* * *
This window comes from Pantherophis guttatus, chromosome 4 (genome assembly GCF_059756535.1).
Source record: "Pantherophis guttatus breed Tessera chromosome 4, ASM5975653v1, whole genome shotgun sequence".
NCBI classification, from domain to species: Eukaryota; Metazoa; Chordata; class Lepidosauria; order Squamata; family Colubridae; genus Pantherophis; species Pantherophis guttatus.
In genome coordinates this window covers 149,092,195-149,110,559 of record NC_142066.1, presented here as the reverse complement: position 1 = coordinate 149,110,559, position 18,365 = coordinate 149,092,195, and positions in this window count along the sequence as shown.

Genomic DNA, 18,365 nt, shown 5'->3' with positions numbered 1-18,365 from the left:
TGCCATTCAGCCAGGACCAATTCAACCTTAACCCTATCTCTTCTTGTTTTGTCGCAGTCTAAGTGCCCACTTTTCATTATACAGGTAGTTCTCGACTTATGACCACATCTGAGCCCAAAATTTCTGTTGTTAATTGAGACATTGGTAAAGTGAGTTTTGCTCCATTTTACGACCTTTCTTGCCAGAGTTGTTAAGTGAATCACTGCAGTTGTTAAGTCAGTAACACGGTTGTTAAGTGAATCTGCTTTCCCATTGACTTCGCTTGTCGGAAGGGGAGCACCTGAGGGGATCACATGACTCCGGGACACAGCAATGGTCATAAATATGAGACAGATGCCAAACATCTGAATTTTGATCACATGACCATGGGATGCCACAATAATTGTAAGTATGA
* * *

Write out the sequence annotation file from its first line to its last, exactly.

This window comes from Pantherophis guttatus, chromosome 4 (genome assembly GCF_059756535.1).
Source record: "Pantherophis guttatus breed Tessera chromosome 4, ASM5975653v1, whole genome shotgun sequence".
NCBI classification, from domain to species: Eukaryota; Metazoa; Chordata; class Lepidosauria; order Squamata; family Colubridae; genus Pantherophis; species Pantherophis guttatus.
In genome coordinates this window covers 149,092,195-149,110,559 of record NC_142066.1, presented here as the reverse complement: position 1 = coordinate 149,110,559, position 18,365 = coordinate 149,092,195, and positions in this window count along the sequence as shown.

Genomic DNA, 18,365 nt, shown 5'->3' with positions numbered 1-18,365 from the left:
TGCCATTCAGCCAGGACCAATTCAACCTTAACCCTATCTCTTCTTGTTTTGTCGCAGTCTAAGTGCCCACTTTTCATTATACAGGTAGTTCTCGACTTATGACCACATCTGAGCCCAAAATTTCTGTTGTTAATTGAGACATTGGTAAAGTGAGTTTTGCTCCATTTTACGACCTTTCTTGCCAGAGTTGTTAAGTGAATCACTGCAGTTGTTAAGTCAGTAACACGGTTGTTAAGTGAATCTGCTTTCCCATTGACTTCGCTTGTCGGAAGGGGAGCACCTGAGGGGATCACATGACTCCGGGACACAGCAATGGTCATAAATATGAGACAGATGCCAAACATCTGAATTTTGATCACATGACCATGGGATGCCACAATAATTGTAAGTATGA